Abductions to the U.S.


The Office of Children’s Issues also handles incoming Hague child abduction cases – that is, abductions of children to the United States from countries that are partners under the 1980 Hague Convention on the Civil Aspects of International Child Abduction.  In addition, our office can assist with abductions from non-partner countries, although our services in such cases are more limited.  If you are a parent whose child has been taken to the United States in violation of your parental rights, the Office of Children's Issues offers services that you might find valuable during this difficult time.

Services for Incoming Hague Abduction Cases

The services that the Office of Children’s Issues provides for incoming abduction cases include:

  • Accepting applications for return or access from Foreign Central Authorities;
  • Assisting left-behind parents in locating their children within the United States;
  • Attempting to achieve voluntary returns or access where possible;
  • Assisting left-behind parents with securing attorneys, including attorneys willing to work on a pro bono or reduced-fee basis for qualified parents; and
  • Assisting with the safe return of children to their habitual residence abroad.

For more information, please contact our office at AskCI@state.gov.

Services for Incoming Non-Hague Cases

If you are a parent whose child has been taken to the United States from a country that is not yet a partner country under  the  Hague Abduction Convention, the Hague Abduction Convention is not available to you as a potential remedy.  Nevertheless, our office may be able to provide some assistance.  Services include:

  • Accepting requests for assistance from foreign embassies in the United States or directly from a parent;
  • Assisting appropriate law enforcement agencies, including INTRPOL DC, with location efforts within the United States;
  • Referring families to mediation services upon request;
  • Providing information on our website about resources for securing legal counsel in the United States.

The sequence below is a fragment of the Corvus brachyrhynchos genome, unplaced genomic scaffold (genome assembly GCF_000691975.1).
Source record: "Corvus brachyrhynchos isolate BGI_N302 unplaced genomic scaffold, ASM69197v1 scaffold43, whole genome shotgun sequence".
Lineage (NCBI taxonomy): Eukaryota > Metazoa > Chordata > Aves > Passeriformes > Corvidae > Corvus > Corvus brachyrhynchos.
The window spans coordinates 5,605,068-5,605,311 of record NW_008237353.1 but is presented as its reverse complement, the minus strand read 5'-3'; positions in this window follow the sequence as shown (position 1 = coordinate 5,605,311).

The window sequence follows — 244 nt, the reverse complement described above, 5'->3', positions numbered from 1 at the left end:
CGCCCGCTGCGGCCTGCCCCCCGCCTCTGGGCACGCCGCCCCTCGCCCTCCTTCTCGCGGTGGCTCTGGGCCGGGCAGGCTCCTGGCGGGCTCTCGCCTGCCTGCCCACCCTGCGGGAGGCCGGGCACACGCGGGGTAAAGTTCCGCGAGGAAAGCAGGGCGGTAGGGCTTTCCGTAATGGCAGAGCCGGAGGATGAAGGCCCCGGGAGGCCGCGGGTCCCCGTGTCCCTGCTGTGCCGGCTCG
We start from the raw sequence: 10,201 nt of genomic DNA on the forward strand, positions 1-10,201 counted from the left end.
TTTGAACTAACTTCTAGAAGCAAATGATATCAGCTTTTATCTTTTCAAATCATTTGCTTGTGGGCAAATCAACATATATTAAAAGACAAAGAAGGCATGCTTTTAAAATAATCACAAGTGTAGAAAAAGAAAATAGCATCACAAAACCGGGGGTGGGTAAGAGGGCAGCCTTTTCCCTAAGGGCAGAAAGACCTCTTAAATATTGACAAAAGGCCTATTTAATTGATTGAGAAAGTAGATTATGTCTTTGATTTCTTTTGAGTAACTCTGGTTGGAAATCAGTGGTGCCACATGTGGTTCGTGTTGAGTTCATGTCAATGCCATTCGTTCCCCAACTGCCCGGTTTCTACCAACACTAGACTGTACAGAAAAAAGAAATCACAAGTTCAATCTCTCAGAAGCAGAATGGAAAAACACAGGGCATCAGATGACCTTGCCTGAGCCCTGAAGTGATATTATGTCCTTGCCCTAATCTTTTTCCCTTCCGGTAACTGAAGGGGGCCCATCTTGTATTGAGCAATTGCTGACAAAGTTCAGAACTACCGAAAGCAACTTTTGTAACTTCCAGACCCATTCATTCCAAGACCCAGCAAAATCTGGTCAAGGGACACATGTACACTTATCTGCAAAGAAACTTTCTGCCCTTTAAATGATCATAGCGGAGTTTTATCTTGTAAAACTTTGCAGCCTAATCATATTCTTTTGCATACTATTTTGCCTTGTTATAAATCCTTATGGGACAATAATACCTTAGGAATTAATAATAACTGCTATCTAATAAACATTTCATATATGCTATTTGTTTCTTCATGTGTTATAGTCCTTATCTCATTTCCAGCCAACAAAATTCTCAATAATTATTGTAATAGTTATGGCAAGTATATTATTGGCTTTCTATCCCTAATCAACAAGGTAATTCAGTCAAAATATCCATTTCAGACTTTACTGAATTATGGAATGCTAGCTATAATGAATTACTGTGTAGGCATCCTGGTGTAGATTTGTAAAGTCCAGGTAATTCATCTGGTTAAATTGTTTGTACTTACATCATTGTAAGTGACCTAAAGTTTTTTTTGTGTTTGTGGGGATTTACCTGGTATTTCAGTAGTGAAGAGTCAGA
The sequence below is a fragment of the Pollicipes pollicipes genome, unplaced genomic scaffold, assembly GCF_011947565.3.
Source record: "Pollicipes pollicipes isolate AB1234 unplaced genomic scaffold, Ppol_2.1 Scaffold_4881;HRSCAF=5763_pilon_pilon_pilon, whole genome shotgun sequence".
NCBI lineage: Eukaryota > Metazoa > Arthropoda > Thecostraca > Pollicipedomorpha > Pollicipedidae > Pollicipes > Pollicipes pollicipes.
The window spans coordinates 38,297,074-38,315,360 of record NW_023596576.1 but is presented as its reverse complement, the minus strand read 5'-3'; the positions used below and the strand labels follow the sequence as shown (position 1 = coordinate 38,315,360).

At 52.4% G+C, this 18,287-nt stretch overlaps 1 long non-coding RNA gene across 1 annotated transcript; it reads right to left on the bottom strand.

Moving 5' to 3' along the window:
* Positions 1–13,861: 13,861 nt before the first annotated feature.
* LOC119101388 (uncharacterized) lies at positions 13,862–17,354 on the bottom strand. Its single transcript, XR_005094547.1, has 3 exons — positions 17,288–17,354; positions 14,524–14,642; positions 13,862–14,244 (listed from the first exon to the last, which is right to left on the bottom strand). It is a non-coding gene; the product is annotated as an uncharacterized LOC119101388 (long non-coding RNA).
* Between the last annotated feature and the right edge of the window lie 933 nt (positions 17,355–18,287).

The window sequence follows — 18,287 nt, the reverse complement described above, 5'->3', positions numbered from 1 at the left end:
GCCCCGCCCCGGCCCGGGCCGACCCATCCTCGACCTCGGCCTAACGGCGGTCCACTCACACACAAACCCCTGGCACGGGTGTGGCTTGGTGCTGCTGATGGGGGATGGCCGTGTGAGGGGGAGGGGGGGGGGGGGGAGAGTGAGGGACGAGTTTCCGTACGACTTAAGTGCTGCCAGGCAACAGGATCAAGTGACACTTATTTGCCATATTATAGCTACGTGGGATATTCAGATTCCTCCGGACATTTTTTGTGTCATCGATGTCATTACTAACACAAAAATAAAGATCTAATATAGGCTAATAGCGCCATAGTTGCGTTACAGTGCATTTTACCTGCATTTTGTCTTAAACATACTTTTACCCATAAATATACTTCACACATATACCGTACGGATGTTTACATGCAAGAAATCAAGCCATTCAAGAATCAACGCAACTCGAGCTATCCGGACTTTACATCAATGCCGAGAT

In addition, we refer parents to other potential resources, including:

  • Embassy in the United States : Often the embassy of the country from which the child has been taken can provide a list of attorneys or attempt to visit a child in the United States. 

  • Law EnforcementINTERPOL is the world’s largest international police organization, with 187 member countries.  If your child was taken from an INTERPOL member country, consult with law enforcement authorities in the country from which the child was taken to ask for their assistance to seek an INTERPOL Missing Child (Yellow) Notice.  On the basis of this notice and entry of the child into NCIC, law enforcement in the United States can assist in locating the child. Law enforcement authorities in the country from which the child was taken can also help you determine if the parent that took your child to the United States has violated your country’s laws.

  • National Center for Missing and Exploited Children (NCMEC):  NCMEC is a non-profit non-government organization in the United States that may be able to offer you assistance.  Visit NCMEC’s website or call 1-800-THE-LOST.

  • Attorneys:  Upon request, our office can provide lists of full fee attorneys in the area where your child is living.  In addition, if you obtain a custody order in your country, you may be able to seek enforcement of that order in a court in the United States, under the Uniform Child Custody Jurisdiction and Enforcement Act.